Also, the fact reporters are literally swimming in a sea of free gadgets means that they don't care if the thing lasts or has a replaceable battery because for them it doesn't matter, all it matters for them is if the icons are round and if there is a camera bulge or some other triviality, which explains a lot about the choice of gadgets the rest of us have as paying customers.

Edited 2017-04-19 10:17 UTC
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RE[2]: gifts to reviewers
By Thom_Holwerda on 2017-04-19 10:20:15
> This. I hate it when reporters think it's their right to get free press samples and keep them.

Actually, any respectable site/reporter does NOT get to keep review devices. Sites like Ars, The Verge, AnandTech, etc., all return their review samples. OSNews, too, returns loan devices (not much of a thing anymore now that we aren't as big as we used to be - now I just buy whatever I want to review).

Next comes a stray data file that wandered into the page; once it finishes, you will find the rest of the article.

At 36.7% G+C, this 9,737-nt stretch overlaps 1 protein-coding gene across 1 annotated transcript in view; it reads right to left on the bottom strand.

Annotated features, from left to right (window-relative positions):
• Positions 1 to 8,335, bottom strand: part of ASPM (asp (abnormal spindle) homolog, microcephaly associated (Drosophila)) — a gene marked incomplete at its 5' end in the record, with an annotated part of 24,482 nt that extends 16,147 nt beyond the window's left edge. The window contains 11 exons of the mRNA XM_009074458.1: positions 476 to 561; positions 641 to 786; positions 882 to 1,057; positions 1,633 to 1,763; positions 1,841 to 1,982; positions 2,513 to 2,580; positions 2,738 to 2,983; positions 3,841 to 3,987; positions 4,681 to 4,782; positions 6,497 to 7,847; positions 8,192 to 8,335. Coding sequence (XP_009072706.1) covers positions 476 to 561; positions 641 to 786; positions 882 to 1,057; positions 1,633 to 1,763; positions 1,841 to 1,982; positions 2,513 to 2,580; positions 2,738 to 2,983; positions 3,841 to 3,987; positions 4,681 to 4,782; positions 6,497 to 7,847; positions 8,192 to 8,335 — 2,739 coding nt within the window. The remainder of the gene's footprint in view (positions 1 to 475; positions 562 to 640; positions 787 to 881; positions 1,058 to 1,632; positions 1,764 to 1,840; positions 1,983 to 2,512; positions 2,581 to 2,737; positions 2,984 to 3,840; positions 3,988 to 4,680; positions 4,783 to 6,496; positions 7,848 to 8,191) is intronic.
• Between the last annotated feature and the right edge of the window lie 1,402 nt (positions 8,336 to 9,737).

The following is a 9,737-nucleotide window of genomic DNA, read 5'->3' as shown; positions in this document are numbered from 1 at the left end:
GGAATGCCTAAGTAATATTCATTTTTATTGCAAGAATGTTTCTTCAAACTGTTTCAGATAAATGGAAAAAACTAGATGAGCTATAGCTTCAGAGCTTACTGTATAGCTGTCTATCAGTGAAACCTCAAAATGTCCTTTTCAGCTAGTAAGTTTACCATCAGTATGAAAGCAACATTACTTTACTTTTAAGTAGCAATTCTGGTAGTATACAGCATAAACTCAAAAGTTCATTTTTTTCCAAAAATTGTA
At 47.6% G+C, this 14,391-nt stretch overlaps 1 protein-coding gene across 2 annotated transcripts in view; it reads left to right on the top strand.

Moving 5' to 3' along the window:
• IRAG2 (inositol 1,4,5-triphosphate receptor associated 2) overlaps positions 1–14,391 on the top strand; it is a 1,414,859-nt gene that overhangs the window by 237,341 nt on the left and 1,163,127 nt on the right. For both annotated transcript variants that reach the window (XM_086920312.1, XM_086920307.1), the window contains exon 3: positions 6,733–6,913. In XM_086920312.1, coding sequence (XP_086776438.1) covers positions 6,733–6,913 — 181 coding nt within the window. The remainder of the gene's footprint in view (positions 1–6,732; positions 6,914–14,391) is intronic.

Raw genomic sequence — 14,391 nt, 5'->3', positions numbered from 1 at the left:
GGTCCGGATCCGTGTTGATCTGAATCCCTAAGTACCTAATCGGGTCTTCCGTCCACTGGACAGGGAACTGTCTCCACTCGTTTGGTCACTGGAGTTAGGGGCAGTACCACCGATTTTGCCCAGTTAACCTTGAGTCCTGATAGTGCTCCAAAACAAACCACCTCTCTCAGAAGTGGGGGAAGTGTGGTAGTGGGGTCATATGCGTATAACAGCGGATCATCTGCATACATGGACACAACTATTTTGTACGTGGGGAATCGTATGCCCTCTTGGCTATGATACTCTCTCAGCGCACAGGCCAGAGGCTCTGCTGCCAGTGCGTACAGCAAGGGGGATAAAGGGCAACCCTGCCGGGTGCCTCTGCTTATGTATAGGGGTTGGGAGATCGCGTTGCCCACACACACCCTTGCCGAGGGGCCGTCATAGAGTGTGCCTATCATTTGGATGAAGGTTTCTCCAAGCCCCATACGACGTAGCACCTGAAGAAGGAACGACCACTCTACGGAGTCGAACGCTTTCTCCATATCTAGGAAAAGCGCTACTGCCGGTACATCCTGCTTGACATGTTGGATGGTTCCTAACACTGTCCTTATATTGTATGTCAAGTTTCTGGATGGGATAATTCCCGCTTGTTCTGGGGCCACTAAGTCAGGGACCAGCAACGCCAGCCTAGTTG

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Comment by kittynipples
By kittynipples on 2017-04-19 12:23:44
I don't get the curved screen. To me, it causes a distortion of the screen image along the edges that I do not like.

But everybody else seems to be fawning over it.
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Meta review
By Bill Shooter of Bul on 2017-04-19 16:14:28
I don't think there is any problem with what the times did. It interviewed other people that did have access and compiled their insights. This happens all the time in medical research with meta reviews. Its actually pretty well done. The NYT has pretty decent ethical standards. I don't think there is any malice here over not getting a review unit.
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RE[2]: gifts to reviewers
By oldtimefighter on 2017-04-19 16:35:27
> How can you review a device you have never seen?

It's flatly dishonest of NYT to even provide a "review".


The NYT DID NOT review the phone.

Edited 2017-04-19 16:35 UTC
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Read Comments 1-10 -- 11-18